The Council claimed that Hutchison, or ETSA, or both, were required to obtain development approval under the Development Act for the replacement of the stobie poles and that Hutchison was required to obtain development approval under the Development Act for the installation of the downlink sites.

The legal issues

Hutchison argued that the installed downlink sites were "low-impact facilities" within the meaning of the Telecommunications (Low-impact Facilities) Determination 1997 (Cth), and as a consequence, attracted the exemption in clause 37 of Schedule 3 of the Telco Act from the application of the Development Act requirements.

The Council argued that the replacement poles were "towers" within the meaning of clause 6(5) of Schedule 3 to the Telco Act. This clause prevents a tower from been specified as a "low-impact" facility unless the tower is attached to a building and is less than 5 metres in height. The Council submitted that because the poles were not attached to buildings they could not be taken, for the purposes of the Telco Act, to be "low-impact" facilities.

The Council also argued that the equipment shelter was a "co-located facility" within the meaning of Pt 7 of the Determination on the basis that it was installed on or within a public utility structure. The Council argued that the air conditioning units in the equipment shelter emitted a level of noise inconsistent with the restrictions on co-located facilities in Pt 7 of the Determination, and as a consequence, the downlink facilities collectively categorised as a co-located facility could not be considered to be a "low-impact" facility.

The Court considered:

  • whether the replacement poles were towers within the meaning of cl 6 of Sch 3 of the Telco Act; and
  • whether the equipment shelter co-located on or within a public utility structure, so that the level of noise emitted from the air conditioning units in the equipment shelters could prevent the downlink facilities been categorised as "low-impact facilities", by virtue of Pt 7 of the Schedule to the Determination.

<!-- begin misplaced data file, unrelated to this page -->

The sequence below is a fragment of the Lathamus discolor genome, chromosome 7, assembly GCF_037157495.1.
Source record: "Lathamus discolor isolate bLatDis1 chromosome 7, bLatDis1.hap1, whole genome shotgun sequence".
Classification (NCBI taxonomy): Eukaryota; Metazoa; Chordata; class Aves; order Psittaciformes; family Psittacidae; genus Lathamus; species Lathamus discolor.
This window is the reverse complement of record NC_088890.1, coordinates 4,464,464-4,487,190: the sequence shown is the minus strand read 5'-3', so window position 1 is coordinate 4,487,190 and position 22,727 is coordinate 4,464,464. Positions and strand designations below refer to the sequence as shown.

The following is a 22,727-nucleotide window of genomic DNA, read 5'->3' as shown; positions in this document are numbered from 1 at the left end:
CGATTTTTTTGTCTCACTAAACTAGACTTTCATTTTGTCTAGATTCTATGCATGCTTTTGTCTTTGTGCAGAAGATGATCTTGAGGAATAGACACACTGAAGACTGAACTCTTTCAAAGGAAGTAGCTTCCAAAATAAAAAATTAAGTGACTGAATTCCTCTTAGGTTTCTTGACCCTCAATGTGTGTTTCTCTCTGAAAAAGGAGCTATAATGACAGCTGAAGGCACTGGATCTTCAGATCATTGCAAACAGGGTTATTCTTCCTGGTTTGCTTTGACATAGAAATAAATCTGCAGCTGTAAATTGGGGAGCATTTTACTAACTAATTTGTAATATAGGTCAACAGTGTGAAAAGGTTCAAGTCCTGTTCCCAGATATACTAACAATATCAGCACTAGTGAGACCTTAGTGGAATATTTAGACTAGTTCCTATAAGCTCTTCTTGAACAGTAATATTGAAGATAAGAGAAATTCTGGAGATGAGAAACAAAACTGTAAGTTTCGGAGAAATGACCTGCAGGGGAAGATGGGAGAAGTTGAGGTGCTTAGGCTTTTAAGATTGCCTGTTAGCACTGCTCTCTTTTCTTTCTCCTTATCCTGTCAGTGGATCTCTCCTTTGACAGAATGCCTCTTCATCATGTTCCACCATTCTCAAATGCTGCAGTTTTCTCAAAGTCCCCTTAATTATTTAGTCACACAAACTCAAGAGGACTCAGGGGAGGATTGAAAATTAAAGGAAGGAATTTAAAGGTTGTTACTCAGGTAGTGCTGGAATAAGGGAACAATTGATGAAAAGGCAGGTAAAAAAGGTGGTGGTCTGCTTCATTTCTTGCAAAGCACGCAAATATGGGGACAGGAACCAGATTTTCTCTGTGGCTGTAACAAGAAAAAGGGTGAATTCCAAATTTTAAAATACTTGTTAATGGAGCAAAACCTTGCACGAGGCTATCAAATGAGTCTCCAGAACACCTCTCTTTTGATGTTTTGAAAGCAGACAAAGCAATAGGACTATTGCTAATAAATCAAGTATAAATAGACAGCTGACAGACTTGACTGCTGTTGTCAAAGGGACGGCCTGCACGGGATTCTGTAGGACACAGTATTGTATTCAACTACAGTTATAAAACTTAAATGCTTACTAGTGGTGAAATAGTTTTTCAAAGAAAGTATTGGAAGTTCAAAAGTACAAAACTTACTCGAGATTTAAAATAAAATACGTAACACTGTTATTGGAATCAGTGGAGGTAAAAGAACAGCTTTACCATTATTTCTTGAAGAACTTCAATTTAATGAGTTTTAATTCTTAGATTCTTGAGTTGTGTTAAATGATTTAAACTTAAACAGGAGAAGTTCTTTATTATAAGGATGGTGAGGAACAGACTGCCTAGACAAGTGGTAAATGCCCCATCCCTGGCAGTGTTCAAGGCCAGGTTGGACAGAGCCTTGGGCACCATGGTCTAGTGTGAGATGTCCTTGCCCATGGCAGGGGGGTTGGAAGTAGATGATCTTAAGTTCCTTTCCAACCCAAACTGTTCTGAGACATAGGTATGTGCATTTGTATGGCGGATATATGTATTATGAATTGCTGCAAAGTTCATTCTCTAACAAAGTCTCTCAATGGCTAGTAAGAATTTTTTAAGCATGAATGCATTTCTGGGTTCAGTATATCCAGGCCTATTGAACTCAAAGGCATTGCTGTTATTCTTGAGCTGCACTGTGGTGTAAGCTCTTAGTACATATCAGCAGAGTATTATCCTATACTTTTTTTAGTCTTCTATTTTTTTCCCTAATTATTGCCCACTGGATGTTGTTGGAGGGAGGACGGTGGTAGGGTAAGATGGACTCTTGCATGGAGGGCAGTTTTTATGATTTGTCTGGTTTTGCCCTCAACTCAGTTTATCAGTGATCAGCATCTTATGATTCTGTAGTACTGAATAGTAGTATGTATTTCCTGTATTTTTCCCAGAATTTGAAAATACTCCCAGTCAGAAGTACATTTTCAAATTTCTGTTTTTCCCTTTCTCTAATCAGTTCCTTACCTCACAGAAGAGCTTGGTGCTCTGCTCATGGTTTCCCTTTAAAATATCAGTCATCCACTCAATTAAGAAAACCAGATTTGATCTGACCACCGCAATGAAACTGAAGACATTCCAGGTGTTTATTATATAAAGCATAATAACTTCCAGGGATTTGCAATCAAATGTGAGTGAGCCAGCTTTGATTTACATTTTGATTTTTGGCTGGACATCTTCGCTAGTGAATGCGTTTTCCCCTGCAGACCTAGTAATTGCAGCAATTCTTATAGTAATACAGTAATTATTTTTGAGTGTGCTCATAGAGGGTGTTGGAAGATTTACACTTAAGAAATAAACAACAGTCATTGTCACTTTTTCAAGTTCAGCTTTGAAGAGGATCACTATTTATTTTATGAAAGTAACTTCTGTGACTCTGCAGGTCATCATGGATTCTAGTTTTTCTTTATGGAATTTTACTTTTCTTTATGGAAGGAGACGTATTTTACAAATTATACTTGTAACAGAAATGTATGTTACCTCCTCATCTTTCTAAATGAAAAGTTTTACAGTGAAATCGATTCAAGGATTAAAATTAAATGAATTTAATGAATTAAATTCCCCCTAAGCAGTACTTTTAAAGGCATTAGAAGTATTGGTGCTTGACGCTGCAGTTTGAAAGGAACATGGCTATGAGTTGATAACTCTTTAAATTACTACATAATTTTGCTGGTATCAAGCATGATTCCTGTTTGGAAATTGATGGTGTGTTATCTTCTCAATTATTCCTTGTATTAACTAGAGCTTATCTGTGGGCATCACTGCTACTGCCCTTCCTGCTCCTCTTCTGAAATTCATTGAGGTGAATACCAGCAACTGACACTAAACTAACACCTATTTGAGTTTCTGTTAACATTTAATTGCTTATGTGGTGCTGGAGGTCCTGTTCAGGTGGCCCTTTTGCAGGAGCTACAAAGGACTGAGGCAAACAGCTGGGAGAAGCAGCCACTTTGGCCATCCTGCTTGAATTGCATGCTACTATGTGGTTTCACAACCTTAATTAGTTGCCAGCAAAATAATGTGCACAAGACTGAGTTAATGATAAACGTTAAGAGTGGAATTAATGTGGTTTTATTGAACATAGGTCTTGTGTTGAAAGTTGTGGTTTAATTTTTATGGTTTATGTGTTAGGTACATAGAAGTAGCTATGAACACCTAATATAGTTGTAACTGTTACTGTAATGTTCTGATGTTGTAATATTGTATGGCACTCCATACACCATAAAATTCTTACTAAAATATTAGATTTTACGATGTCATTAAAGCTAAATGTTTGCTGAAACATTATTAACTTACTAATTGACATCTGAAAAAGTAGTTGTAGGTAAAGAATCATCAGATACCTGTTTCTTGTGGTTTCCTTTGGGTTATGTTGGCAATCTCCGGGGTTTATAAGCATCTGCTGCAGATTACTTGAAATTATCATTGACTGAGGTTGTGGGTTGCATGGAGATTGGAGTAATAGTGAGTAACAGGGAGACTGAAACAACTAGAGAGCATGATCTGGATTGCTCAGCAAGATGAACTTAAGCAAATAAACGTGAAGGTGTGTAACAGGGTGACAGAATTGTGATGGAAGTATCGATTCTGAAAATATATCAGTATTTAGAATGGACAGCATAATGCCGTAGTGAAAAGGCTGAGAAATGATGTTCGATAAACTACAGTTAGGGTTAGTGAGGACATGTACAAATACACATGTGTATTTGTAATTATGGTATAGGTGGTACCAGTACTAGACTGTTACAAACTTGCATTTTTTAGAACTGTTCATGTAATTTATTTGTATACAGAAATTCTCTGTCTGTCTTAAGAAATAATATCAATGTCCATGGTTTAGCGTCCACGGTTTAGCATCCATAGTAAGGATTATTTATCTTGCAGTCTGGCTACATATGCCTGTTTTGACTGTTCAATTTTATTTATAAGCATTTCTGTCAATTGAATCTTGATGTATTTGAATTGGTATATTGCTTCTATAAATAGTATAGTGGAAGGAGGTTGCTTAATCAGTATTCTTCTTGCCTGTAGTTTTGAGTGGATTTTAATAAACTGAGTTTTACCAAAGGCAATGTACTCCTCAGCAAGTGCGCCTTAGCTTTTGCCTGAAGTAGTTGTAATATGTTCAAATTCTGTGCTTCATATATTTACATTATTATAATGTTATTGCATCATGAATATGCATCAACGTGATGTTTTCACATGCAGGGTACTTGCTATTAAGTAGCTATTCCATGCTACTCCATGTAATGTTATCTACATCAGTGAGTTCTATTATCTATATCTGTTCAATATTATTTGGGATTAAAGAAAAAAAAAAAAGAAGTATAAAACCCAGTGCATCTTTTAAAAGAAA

ETSA argued that it was also exempt from the requirement to seek development approval under the Development Act by virtue of an exception for electrical developments under paragraph (a)(ii) of Schedule 14A to the Development Regulations.

Definition of facility and tower

The High Court found that the replacement poles were not "facilities" for the purposes of the Telco Act, and therefore were not "towers" (as a type of facility) within the meaning of Div 3 of Sch 3 to that Act.

The Court took a similar approach to that of the NSW Court of Appeal in Hurstville. In Hurstville, the Court of Appeal decided that a telecommunications carrier could not deem an object to be a "facility" (a power pole was also in issue in that case) simply by deciding to treat the object as a "facility", and that the definition did not rest upon whether the thing was objectively suitable "for use" in the network. Mason P (giving the Court's principal reasons) also held that "It is not necessary to treat an existing (non purpose-built) pole, structure or thing upon which a 'facility' is placed as the facility itself". In considering this statement and the relationship between the definition of "facility" and purpose, the High Court held that: